Why not indeed. At the time, art rock or progressive rock songs were becoming popular, from Jethro Tull to Genesis and Pink Floyd. But few of them were aired on pop radio stations. The notorious battle with executives over the song's six-minute length is given a comic scene in the film, but gay radio DJ Kenny Everett was its champion, playing the song multiple times the week before its release. More about the song in this fascinating history on IFoundIt.com:
"Everett began playing clips of the song on his morning show on Capital FM, a popular London based radio station. Each time Everett aired a clip from the song, he’d play it off as an accident, telling listeners that “his finger must’ve slipped” and that they weren’t supposed to have heard anything. Steadily, interest in the song grew.
"Callers began flooding the station with requests, begging Everett to play the whole song, which he’d by this point built up to a ridiculous degree, telling his now captive audience that he couldn’t play the entire song because he’d been made to promise that he wouldn’t. Eventually, Everett relented and played the entire song 14 times over the course of two days."
"Bohemian Rhapsody" music video
So many stories surround the song and the band. But I chose, as a 16-year-old teenager, to self-arrange a piano solo version and play it for my senior recital in 1979.

No tape recording of that performance, or even me rehearsing it, exist. I curse my shyness for not proving my then-adeptness , or mediocrity, in playing 'Bohemian Rhapsody.'

But perhaps that absence led to my inspiration for writing my sixth novel, 'Now I'm Here,' about a shy piano playing teen whose love affair with a farm boy made for a decades-long struggle to complete. 

Like Mercury, whose fictional and real-life version dabbled with the song for years (since 1968, according to this article), I too dabbled with 'Now I'm Here,' letting three other novels be completed and published before I fully returned to it.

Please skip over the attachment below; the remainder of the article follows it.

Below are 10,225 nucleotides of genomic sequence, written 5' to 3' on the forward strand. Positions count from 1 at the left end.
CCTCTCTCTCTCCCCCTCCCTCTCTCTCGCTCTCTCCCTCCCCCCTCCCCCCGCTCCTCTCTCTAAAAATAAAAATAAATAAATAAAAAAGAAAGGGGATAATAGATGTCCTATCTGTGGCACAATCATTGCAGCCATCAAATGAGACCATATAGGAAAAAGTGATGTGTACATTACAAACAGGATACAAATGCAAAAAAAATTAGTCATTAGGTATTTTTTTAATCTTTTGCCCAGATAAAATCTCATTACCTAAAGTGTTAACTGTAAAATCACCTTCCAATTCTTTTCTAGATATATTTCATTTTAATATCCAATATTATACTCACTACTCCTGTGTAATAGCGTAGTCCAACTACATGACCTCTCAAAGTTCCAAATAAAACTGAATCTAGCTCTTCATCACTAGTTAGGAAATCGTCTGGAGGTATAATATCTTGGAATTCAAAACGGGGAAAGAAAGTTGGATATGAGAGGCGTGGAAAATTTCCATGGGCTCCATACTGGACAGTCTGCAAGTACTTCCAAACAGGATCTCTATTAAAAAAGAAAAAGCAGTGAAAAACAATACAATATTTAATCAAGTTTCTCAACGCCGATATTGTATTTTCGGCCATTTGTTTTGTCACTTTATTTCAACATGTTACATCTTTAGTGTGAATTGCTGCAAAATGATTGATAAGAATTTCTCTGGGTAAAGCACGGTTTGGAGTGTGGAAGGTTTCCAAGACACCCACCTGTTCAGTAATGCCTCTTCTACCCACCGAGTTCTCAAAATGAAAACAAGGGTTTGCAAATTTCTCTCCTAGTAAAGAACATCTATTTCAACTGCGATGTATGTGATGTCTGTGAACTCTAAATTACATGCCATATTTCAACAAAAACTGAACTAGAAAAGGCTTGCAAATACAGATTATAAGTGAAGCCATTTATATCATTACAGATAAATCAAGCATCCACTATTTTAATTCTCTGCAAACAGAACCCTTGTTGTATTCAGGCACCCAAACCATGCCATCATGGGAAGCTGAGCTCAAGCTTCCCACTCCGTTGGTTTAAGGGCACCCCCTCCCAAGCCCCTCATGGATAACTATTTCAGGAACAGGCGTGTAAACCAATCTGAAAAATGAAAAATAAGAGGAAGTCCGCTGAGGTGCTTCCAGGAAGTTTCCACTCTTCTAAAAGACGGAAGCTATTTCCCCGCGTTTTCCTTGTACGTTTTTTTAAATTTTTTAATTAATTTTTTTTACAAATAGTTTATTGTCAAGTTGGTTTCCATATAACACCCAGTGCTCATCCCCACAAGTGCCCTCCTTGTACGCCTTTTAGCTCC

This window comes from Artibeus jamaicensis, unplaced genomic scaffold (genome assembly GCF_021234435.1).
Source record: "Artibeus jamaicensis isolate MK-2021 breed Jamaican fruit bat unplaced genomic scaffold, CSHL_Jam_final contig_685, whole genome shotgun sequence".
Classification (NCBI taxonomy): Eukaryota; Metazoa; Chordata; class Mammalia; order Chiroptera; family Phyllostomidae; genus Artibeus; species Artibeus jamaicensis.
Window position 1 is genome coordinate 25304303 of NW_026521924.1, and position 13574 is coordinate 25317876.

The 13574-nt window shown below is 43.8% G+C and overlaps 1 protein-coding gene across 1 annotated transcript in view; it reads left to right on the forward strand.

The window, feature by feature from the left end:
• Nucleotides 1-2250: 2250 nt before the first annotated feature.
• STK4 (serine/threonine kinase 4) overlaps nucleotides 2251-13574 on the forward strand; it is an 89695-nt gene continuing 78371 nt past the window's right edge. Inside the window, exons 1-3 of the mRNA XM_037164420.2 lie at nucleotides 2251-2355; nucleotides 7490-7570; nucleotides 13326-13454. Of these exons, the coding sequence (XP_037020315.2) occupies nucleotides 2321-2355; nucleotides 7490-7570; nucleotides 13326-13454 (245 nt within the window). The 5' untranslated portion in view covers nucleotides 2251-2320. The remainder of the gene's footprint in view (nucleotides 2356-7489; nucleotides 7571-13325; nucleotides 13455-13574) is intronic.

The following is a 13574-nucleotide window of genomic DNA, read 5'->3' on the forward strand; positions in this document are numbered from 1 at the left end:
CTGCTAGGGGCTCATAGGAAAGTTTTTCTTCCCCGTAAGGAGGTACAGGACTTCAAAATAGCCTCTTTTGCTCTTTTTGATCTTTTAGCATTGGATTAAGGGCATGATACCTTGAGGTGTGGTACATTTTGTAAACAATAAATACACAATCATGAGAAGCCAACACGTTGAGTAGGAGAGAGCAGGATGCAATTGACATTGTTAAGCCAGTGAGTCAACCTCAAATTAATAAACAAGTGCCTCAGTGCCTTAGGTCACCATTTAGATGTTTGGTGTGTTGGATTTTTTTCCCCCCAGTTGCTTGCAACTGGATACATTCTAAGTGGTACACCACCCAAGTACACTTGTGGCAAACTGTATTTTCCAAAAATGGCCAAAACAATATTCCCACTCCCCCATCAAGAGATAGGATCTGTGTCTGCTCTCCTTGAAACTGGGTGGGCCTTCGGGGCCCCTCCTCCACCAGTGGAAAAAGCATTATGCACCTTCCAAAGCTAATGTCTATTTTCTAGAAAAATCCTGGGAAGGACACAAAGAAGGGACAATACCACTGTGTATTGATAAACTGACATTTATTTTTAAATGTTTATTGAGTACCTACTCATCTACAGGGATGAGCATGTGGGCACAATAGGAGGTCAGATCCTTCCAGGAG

And while it by no means is making any best-seller lists, it did make a Best of 2018 at Out in Print. Now I'm Here also won Best LGBTQ fiction in the American BookFest competition.

In the novel, main character Joshua plays "Bohemian Rhapsody" several times (spoiler alert); at his piano recital, then impulsively at shopping mall's music store, which leads to an opportunity in Hollywood, where he makes the sacrifice the band almost but did not do; cutting the song down by several minutes. It represents his 'selling out' and regretting it. He also plays it at a few parties and at a later family gathering. These are all fictionalized, of course, beyond my won experience, where, by college, my piano-playing skills became almost dormant.

But the music remains a great part of the novel, and my life. I hope, as a Queen fan, or a new or longtime fan of my fiction, you'll read this book, which took decades to complete.  I also hope you'll enjoy the music of Queen, including my playlist of songs that match each of the novel's chapter titles.

In the decades since the song's release, and re-release (thank you, Wayne's World) hundreds of covers of the song have been shared on YouTube. You can also enjoy my other novel-related playlists as well. And don't forget to listen to my podcast "Unleash the Queen" with Matt Baume!

from the Now We're Here concert photo: Gooch
As the fall season wrapped up, to celebrate Queen, my novel, and my birthday, I hosted and produced a concert of Queen music performed by eight of my favorite talented musician friends; some old and some new.

I hope to edit and upload some songs from the concert soon. In the meantime, enjoy more photos from the concert, held at the Alamo Square restored Victorian The F'Inn, a few weeks ago, on my Facebook Author page.

And buy and review my books. Being an independent artist working with a small press doesn't get one the advantages of a big press and big media. It's up to you, one person at a time, to share these stories. Be my champion, my Kenny Everett.


I'll leave you with this lovely, simple performance of the song played by young pianist Alex Berardo.  Enjoy.